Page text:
Monday, January 31, 2011

Turning Point?

I get chills hearing of the bravery of Egyptians facing down Mubarak, the US backed thug. This could be a historic moment. Democracy could emerge here after all these years. It's very encouraging.

Tunisia is regarded as the first Wikileaks revolution, and the Egyptian outbreak is believed to have been fueled by it as well. People are figuring out what I've known for a long time regarding Al Jazeera. It's pretty darn good and doing some amazing work here. In many ways they actually act like journalists, criticizing powerful regimes. The right wing is spinning, trying to pretend that support for Mubarak's brutal dictatorship isn't something they supported. Sure, we've given him tens of billions in military aid and protesters are being gassed and abused with US made products, but that's not indicative of anything. Here's Victor Davis Hansen's effort. No credit for Wikileaks of course. It's the internet, which apparently only recently came to Egypt and they realized they were poor finally. None of that yearning to be free stuff. He blames the people themselves for their condition, with beliefs incompatible with successful "capitalist democracy." And he looks on at this courageous display of democracy with extreme pessimism, "expecting the worst". What a joke he is. I used to read him regularly. Incidentally inequality is worse in the US than in Egypt, but I'll leave that aside for now.

The state has cut off the internet, but the people are defiant. The military says they will not fire on protesters. So the demonstrations continue and I very much hope that this results in positive things.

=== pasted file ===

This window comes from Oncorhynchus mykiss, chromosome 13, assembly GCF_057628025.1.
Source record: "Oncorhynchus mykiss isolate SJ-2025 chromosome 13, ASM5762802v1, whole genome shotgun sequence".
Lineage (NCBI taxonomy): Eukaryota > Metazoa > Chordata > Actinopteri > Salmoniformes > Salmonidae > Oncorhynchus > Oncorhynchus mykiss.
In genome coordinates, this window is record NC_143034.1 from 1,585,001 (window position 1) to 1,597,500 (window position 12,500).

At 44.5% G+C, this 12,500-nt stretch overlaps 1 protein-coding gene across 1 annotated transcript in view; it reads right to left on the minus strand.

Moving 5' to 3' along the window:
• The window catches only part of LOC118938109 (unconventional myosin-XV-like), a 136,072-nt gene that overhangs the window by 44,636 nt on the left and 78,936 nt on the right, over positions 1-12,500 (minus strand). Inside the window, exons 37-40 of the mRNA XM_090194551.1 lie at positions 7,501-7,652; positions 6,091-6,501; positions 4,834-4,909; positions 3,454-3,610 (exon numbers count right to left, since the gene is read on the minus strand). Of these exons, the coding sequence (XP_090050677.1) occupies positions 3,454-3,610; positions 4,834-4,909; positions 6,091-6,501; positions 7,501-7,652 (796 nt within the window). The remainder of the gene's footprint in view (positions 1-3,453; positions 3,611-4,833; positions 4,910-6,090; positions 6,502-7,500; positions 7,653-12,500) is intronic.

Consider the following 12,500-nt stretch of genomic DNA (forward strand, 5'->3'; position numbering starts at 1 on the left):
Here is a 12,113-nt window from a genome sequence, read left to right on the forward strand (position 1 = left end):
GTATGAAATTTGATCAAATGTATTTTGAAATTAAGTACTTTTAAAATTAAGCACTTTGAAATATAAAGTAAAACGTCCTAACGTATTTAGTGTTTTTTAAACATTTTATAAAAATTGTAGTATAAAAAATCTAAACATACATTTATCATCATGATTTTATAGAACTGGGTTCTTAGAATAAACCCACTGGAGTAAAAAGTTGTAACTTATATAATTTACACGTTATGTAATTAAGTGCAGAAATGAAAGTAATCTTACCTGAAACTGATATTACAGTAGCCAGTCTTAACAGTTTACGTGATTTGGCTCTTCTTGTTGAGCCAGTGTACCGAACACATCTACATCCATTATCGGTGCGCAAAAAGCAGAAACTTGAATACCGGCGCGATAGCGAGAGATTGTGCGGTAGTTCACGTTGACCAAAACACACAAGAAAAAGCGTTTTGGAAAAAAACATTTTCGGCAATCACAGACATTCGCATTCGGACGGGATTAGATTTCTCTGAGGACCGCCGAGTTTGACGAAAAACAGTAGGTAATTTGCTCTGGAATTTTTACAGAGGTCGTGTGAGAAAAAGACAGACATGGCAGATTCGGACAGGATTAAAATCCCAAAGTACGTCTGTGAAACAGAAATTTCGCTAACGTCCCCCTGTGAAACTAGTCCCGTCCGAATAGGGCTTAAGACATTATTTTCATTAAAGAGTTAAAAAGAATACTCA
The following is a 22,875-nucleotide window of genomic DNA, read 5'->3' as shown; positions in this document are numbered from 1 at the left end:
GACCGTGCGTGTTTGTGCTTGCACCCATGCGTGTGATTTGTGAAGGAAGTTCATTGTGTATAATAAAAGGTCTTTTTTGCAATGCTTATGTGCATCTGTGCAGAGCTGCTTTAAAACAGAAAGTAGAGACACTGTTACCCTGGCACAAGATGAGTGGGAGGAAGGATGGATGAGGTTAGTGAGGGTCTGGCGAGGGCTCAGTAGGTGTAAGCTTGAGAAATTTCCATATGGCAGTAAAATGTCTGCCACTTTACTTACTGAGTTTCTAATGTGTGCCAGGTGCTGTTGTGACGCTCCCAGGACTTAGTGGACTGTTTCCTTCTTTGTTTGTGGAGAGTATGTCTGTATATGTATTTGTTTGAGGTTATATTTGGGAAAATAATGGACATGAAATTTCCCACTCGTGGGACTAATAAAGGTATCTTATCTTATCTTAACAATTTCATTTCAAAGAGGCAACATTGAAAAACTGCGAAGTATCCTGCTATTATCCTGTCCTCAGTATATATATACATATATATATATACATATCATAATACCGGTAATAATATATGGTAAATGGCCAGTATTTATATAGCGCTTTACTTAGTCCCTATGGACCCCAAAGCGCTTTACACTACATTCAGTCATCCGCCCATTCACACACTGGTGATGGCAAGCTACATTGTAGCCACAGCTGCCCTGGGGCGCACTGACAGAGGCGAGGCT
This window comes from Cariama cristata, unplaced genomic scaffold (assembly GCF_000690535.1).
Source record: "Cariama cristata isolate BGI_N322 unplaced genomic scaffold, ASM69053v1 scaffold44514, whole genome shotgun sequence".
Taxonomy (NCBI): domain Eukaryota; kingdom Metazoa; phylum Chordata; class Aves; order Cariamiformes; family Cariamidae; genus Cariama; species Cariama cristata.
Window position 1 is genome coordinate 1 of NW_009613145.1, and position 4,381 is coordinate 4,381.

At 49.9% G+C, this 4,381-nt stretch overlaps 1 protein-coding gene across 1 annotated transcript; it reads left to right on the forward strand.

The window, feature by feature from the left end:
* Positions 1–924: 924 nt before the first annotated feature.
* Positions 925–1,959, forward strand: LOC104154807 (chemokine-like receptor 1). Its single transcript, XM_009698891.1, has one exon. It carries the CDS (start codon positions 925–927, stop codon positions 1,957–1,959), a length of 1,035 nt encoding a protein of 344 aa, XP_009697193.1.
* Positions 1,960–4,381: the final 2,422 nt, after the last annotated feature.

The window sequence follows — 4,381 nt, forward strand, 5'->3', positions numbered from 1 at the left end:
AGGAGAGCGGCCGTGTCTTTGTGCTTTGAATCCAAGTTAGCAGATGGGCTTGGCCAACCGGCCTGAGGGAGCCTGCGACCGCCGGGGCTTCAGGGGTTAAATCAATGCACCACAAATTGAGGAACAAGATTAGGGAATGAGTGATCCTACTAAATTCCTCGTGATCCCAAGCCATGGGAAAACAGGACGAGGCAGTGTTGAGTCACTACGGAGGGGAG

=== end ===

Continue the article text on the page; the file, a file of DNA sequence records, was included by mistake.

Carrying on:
HispanicPundit said...

It's definitely a good sign, but I'd be happier if they were making for capitalist reforms - atleast then, you'd expect a standard of living increase, see here.

Oh and, its not surprise that they have lower income inequality than we do. That's the general trend: the poorer the country, the less the income inequality, the higher the standard of living, the higher the income inequality.

Jon said...

Do you ever bother to get out of your theoretical world and consult reality? Poorer countries, less inequality. Richer countries, more inequality. Maybe that sounds plausible to you. Have you actually checked?

Here's a color map of countries as measured by the inequality index and here's a color map of countries by GDP per capita. So who is unequal (and hence rich).

There's Colombia, Bolivia. Look at southern Africa. Nambia and Botswana must be really rich. Also the Central African Republic. Guatemala looking very good. Haiti is orange. Then look to the hell holes. Canada, Spain, France, Italy, Australia. Then the beyond bad places. Germany, Denmark, Norway. Worst of all, Sweden. All of Europe is really bad. It's probably not necessary to check my second color map but if you need to feel free. No, Sweden is not amongst the poorest countries.

I think your economic freedom measurements are misguided. The key is not to look at present economic freedom. The key is to look at what the measures were as a country was becoming prosperous. So for instance today the US is happy to accept Japanese cars. But when the Japanese had a major technological advantage we blocked them so that we could recover and develop our technology. Prosperous countries are happy to allow for free trade. But only when they recognize they are not at a major competitive disadvantage.